241 Things

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241 Things

Katy Horan, When the Moon is Full, 2008


1836, in the countryside of Salento in Puglia, Italy. A farmer is found lying outstretched and pale-faced in the bushes after having eaten wild blackberries and falling into a delirium. It’s near the Dolmen of Caroppo, in the vicinity of Galatina. Her hands and feet are black. Musicians with tambourines immediately rush to her from the village. They assemble themselves around her and begin to play.

The woman, initially motionless, begins to move to the rhythm of the tambourine, her feet kicking and her body spasming. She dances for hours, overcome with ecstasy. Members of her family surround her and present her with colourful pieces of fabric. She picks the colour she hates the most.

Meanwhile, the priest has joined the congregation and offers her St. Bruno’s prayer cards. Deliriously dancing, she places them into her mouth and chews on them. She eats them.

Finally, after hours of mania, she vomits water through her nose and mouth into a well. Her face regains its colour and her sanity has returned. Her family takes her home to the village where she lives.

Where I come from, superstitious fascination for pagan ritual is interwoven with Catholic-Christian doctrine. Symbols overlap or are compounded; the Catholic Church has encapsulated pagan rituals and translated them into Catholic interpretations. This bizarre trans-religious scenario, further stimulated by changes in rural life and the modernisation of South Italy, has led to a need for spiritual transcendence. This renewed interest in the trance, in the voluntary loss of consciousness, is a reaction to, and perhaps compensation for, the loss of one’s role within society.

I’ve always wondered when the function of a symbol’s significance ceases, and I’ve noticed that significance is determined by an individual’s interpretation. The religious symbol emerges as exceptionally strong because it contains contradictions. I think an artwork functions in a similar manner, and is the engine for many different connotations. A quiet engine that harbours contradictions with in it is like a spinning wheel. It spins and spins until it transcends and exceeds itself. It dances to the rhythm of the cosmic drum, and the two polar opposites are reconciled on the axis of possibility.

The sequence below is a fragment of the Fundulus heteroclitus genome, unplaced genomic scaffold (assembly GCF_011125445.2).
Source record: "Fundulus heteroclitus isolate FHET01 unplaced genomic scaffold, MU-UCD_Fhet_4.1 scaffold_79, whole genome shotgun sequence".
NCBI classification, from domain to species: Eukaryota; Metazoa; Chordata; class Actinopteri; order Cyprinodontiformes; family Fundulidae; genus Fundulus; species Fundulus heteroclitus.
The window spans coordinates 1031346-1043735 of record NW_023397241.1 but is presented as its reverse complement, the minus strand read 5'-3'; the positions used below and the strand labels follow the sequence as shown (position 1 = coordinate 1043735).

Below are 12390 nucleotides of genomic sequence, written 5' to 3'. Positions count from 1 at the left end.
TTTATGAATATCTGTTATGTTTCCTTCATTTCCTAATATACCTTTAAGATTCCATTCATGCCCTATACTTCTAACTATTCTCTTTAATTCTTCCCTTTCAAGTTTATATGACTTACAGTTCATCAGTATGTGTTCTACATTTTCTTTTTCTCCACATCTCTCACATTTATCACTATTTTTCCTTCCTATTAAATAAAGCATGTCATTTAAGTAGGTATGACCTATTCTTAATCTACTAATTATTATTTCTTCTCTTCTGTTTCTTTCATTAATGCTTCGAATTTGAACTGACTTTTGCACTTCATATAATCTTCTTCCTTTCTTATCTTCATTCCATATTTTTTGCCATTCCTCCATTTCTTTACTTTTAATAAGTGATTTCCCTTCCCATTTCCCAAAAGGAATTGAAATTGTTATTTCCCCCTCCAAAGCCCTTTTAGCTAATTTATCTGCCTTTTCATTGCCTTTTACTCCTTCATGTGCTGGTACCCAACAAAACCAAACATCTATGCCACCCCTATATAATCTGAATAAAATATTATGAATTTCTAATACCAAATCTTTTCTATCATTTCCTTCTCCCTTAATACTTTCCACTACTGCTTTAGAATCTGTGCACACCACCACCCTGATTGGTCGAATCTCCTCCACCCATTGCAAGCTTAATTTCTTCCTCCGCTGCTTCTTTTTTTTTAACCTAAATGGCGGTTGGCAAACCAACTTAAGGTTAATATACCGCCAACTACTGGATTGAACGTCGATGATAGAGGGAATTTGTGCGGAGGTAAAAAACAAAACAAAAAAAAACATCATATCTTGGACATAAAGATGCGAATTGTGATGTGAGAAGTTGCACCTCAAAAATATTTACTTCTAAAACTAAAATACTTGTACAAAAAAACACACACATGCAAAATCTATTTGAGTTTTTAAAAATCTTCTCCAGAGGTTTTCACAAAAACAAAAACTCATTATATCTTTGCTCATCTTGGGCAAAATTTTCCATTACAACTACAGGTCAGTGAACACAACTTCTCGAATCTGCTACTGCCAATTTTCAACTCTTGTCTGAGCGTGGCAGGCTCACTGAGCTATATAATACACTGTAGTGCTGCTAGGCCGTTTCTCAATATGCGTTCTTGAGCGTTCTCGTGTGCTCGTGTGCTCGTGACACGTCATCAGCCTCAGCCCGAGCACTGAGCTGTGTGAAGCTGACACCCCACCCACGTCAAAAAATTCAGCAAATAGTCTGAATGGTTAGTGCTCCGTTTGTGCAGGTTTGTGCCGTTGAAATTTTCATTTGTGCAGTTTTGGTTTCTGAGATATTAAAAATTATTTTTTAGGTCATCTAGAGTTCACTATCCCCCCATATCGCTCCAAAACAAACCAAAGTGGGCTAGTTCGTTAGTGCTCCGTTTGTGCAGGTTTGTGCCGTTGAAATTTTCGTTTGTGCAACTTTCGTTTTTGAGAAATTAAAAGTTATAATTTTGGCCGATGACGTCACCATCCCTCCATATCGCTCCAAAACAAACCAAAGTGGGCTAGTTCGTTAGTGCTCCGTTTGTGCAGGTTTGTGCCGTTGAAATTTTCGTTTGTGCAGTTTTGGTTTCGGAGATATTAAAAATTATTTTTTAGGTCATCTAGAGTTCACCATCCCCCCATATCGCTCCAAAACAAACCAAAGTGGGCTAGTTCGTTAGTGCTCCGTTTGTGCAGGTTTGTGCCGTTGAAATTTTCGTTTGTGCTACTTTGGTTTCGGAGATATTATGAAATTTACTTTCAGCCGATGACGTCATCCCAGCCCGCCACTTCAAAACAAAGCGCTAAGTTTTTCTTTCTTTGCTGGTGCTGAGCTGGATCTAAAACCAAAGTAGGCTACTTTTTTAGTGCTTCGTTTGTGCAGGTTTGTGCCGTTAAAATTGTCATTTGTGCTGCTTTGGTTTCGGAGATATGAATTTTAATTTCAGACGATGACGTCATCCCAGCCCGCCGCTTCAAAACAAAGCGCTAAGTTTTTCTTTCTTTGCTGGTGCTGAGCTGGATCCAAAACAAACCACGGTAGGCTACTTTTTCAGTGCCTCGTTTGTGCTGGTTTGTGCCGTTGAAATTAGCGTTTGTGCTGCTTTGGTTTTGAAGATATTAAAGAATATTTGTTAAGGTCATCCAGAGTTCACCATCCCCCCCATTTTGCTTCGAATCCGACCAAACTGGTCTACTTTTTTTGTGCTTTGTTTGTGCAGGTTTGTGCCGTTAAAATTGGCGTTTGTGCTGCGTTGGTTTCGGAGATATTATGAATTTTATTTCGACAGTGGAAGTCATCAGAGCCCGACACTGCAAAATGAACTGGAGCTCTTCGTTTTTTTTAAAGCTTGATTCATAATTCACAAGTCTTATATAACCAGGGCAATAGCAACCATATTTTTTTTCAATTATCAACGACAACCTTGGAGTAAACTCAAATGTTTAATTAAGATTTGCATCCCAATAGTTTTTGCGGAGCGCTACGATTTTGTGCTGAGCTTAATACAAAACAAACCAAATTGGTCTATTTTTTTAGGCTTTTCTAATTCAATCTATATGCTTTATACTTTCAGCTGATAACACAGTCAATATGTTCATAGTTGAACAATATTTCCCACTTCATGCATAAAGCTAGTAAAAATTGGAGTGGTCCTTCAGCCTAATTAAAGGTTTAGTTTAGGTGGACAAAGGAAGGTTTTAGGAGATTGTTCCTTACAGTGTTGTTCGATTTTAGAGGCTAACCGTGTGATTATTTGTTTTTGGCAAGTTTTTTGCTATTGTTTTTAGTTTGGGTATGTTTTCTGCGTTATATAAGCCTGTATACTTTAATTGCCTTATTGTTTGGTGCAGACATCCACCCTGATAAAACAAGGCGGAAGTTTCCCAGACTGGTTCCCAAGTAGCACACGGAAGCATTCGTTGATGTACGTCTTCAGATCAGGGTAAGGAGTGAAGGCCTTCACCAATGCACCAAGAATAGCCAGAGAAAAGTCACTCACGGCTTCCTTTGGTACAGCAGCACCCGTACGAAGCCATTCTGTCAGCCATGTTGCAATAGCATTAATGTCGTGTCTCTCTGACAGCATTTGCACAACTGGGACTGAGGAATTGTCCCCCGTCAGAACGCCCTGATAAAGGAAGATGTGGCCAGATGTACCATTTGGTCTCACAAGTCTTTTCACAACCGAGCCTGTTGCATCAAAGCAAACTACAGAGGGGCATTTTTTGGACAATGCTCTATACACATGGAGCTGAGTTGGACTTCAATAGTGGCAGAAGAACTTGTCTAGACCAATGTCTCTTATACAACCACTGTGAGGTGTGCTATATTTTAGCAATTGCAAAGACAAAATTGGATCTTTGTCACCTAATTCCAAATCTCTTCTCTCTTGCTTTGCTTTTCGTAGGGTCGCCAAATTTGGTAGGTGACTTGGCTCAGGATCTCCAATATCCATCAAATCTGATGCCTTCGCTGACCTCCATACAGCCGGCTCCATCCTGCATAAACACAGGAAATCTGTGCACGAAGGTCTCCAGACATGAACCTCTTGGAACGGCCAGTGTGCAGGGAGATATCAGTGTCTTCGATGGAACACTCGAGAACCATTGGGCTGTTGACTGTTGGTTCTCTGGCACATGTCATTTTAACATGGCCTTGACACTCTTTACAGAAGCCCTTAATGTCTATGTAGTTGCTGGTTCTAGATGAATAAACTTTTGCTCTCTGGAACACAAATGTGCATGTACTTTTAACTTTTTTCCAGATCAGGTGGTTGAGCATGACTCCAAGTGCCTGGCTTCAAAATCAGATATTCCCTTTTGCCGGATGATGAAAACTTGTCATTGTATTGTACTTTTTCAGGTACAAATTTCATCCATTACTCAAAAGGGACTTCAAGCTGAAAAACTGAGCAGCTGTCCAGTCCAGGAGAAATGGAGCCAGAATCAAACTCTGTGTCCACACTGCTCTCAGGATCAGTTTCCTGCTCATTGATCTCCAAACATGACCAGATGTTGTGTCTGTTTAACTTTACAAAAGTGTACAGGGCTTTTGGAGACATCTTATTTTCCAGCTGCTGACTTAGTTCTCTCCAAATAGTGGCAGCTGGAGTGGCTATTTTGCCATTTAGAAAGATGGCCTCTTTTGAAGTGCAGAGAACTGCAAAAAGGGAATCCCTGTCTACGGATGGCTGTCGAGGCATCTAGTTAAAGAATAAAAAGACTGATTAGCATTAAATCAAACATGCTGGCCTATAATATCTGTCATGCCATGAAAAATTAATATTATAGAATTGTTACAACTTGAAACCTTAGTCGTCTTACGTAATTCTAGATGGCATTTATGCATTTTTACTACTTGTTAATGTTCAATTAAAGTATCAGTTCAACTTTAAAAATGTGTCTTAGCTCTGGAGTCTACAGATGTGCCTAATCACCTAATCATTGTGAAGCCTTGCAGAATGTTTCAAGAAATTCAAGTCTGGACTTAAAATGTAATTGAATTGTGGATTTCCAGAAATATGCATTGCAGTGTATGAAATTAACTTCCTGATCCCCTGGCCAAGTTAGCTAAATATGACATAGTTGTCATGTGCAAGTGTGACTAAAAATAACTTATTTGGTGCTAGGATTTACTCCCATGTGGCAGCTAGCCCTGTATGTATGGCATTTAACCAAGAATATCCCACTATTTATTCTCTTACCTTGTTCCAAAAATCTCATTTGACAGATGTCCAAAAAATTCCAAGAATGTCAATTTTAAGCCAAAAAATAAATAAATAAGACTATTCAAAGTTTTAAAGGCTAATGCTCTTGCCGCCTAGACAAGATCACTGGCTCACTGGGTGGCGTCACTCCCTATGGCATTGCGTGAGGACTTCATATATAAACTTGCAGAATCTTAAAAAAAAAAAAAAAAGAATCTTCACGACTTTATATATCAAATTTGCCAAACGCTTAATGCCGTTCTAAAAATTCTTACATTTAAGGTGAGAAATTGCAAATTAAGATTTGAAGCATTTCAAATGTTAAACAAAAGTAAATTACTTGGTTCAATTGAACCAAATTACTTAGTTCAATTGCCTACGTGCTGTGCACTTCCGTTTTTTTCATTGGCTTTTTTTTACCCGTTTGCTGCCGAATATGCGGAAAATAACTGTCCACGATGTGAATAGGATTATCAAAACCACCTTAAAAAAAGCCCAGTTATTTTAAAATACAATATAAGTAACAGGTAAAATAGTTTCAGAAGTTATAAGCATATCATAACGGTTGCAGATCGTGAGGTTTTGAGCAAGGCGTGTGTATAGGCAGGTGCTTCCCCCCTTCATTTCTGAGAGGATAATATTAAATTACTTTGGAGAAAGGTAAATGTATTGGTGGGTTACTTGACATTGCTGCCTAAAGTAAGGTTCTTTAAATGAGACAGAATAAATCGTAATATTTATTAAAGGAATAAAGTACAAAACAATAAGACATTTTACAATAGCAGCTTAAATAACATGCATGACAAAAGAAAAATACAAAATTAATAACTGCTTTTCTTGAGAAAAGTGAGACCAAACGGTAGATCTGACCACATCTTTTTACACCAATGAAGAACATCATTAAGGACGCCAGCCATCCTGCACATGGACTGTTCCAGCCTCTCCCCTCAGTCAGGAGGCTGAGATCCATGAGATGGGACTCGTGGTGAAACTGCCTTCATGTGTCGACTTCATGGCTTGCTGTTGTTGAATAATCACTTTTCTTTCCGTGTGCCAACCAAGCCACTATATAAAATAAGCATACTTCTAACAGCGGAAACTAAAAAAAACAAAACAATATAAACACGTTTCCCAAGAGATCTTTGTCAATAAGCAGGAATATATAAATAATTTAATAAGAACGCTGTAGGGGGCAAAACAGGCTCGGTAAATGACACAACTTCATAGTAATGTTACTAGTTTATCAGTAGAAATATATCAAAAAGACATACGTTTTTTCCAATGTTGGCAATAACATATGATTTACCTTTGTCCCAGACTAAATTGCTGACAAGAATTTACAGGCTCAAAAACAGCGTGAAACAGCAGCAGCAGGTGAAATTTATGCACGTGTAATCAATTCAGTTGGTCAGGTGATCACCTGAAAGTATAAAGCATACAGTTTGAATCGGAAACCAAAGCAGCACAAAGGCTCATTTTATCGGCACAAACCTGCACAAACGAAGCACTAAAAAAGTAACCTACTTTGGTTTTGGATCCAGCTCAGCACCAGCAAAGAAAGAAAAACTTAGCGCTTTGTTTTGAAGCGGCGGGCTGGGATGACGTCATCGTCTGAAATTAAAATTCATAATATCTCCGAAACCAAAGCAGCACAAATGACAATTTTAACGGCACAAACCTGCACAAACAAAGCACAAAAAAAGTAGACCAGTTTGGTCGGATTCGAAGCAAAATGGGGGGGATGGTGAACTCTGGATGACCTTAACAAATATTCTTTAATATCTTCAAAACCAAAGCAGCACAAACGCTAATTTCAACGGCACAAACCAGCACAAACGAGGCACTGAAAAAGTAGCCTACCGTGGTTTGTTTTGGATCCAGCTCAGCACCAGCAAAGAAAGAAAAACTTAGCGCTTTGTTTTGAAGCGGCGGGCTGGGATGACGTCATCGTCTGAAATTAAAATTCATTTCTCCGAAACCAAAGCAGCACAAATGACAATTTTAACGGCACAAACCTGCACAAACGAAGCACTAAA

A woman, a vagabond, repeats the same actions over and over. She falls in love with objects, she hates their colour. She asks if she could be dressed in mirrors. She lives near a landfill and sometimes she’s heard singing a mantra. She likes to repeat herself and remain absent, to miss herself for eternity. She lives in a large European city.

Her attempt to lose consciousness, to release material status, is a well-known technique applied in esoteric religions. With the necessary sacrifice, anyone can reach ecstasy. But in South Italy and elsewhere in Europe, reaching ecstasy becomes a shelter against social decline, the loss of traditional roles in society, the redemption of the minorities. It justifies the personal inadequacy to live up to a collective and productive model. To cease acting and become a living symbol, and if possible, one that others wish to see.

In a state of bliss, S. Giuseppe da Copertino, and more recently, Padre Pio, have both succeeded in flying and have appeared in two places simultaneously, like the electron... As real as double.